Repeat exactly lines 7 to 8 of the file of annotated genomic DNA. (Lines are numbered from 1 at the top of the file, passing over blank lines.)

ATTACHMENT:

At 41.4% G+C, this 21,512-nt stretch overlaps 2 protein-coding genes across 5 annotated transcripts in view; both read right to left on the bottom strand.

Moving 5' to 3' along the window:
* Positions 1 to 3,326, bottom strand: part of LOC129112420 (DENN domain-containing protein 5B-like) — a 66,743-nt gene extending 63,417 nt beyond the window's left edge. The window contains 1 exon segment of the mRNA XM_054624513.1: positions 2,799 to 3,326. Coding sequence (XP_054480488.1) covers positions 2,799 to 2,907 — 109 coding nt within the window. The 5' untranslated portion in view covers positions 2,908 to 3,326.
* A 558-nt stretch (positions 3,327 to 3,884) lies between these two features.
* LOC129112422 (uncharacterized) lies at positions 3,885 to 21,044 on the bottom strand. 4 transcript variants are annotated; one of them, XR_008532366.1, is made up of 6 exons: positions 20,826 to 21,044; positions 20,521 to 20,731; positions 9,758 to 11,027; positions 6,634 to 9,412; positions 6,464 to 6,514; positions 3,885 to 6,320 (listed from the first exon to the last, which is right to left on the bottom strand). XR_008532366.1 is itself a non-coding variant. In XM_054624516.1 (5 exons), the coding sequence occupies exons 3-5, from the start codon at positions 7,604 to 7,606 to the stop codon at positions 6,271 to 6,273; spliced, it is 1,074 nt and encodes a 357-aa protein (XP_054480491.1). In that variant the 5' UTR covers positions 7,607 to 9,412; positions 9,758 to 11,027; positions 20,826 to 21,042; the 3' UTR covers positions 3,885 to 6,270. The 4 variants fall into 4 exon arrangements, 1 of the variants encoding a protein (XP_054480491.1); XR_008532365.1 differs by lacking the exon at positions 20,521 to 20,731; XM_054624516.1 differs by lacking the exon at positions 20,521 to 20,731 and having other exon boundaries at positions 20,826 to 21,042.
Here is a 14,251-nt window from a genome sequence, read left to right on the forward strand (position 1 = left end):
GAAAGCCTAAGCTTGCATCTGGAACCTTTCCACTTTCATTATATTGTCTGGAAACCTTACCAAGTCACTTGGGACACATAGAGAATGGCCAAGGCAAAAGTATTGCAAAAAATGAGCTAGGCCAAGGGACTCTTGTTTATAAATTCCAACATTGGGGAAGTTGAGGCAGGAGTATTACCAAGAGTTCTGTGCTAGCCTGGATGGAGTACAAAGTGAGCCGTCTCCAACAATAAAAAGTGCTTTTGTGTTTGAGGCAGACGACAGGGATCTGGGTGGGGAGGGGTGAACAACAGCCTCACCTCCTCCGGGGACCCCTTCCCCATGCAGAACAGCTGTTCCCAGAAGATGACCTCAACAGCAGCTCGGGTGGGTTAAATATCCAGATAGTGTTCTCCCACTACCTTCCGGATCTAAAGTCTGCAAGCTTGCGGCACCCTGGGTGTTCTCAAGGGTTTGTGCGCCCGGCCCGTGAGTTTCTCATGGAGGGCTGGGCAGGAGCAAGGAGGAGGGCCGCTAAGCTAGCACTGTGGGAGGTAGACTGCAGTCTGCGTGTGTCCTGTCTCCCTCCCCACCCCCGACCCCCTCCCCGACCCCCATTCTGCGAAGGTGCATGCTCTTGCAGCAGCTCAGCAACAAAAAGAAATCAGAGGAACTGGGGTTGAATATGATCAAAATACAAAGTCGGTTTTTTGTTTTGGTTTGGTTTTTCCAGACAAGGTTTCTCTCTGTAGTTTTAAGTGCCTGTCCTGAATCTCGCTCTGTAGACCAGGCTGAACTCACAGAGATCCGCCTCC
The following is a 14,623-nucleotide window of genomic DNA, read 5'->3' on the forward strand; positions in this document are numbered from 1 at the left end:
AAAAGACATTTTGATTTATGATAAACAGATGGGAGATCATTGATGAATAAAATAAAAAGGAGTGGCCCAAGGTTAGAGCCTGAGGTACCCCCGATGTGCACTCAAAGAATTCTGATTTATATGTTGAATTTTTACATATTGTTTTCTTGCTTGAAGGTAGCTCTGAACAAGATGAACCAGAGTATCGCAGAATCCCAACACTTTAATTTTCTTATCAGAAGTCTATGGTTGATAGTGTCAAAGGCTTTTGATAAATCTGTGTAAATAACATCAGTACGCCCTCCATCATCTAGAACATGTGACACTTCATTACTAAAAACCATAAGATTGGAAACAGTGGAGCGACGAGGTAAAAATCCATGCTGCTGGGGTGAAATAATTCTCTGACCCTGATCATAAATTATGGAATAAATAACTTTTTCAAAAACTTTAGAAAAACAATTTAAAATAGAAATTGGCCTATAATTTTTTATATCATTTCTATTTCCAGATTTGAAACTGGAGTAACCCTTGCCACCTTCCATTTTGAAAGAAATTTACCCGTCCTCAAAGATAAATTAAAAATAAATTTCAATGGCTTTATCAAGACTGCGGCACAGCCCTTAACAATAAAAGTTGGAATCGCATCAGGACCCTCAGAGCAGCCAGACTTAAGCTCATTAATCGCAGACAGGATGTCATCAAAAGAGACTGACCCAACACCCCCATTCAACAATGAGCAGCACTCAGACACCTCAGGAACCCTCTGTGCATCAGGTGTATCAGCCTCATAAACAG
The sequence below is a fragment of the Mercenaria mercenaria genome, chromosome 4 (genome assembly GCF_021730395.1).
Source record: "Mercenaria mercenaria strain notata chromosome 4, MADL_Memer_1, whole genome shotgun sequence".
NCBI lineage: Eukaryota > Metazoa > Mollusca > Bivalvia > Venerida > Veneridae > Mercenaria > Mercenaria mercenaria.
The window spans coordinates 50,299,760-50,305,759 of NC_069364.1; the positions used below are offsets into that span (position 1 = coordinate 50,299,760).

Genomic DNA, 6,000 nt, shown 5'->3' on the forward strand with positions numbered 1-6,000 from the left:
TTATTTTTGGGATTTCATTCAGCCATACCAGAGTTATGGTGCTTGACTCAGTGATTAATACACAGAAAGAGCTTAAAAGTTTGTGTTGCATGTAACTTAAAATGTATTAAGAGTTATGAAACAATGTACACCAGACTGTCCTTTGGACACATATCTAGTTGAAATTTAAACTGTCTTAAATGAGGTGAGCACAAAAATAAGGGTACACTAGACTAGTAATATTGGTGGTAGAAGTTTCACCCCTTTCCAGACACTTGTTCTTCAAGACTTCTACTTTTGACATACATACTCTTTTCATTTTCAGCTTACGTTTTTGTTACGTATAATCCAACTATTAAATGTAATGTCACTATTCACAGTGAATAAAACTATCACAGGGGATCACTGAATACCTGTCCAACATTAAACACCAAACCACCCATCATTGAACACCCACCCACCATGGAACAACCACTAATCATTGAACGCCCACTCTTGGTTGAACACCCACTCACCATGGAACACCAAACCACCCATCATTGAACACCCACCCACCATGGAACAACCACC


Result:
GAAAGCCTAAGCTTGCATCTGGAACCTTTCCACTTTCATTATATTGTCTGGAAACCTTACCAAGTCACTTGGGACACATAGAGAATGGCCAAGGCAAAAGTATTGCAAAAAATGAGCTAGGCCAAGGGACTCTTGTTTATAAATTCCAACATTGGGGAAGTTGAGGCAGGAGTATTACCAAGAGTTCTGTGCTAGCCTGGATGGAGTACAAAGTGAGCCGTCTCCAACAATAAAAAGTGCTTTTGTGTTTGAGGCAGACGACAGGGATCTGGGTGGGGAGGGGTGAACAACAGCCTCACCTCCTCCGGGGACCCCTTCCCCATGCAGAACAGCTGTTCCCAGAAGATGACCTCAACAGCAGCTCGGGTGGGTTAAATATCCAGATAGTGTTCTCCCACTACCTTCCGGATCTAAAGTCTGCAAGCTTGCGGCACCCTGGGTGTTCTCAAGGGTTTGTGCGCCCGGCCCGTGAGTTTCTCATGGAGGGCTGGGCAGGAGCAAGGAGGAGGGCCGCTAAGCTAGCACTGTGGGAGGTAGACTGCAGTCTGCGTGTGTCCTGTCTCCCTCCCCACCCCCGACCCCCTCCCCGACCCCCATTCTGCGAAGGTGCATGCTCTTGCAGCAGCTCAGCAACAAAAAGAAATCAGAGGAACTGGGGTTGAATATGATCAAAATACAAAGTCGGTTTTTTGTTTTGGTTTGGTTTTTCCAGACAAGGTTTCTCTCTGTAGTTTTAAGTGCCTGTCCTGAATCTCGCTCTGTAGACCAGGCTGAACTCACAGAGATCCGCCTCC
The following is a 14,623-nucleotide window of genomic DNA, read 5'->3' on the forward strand; positions in this document are numbered from 1 at the left end: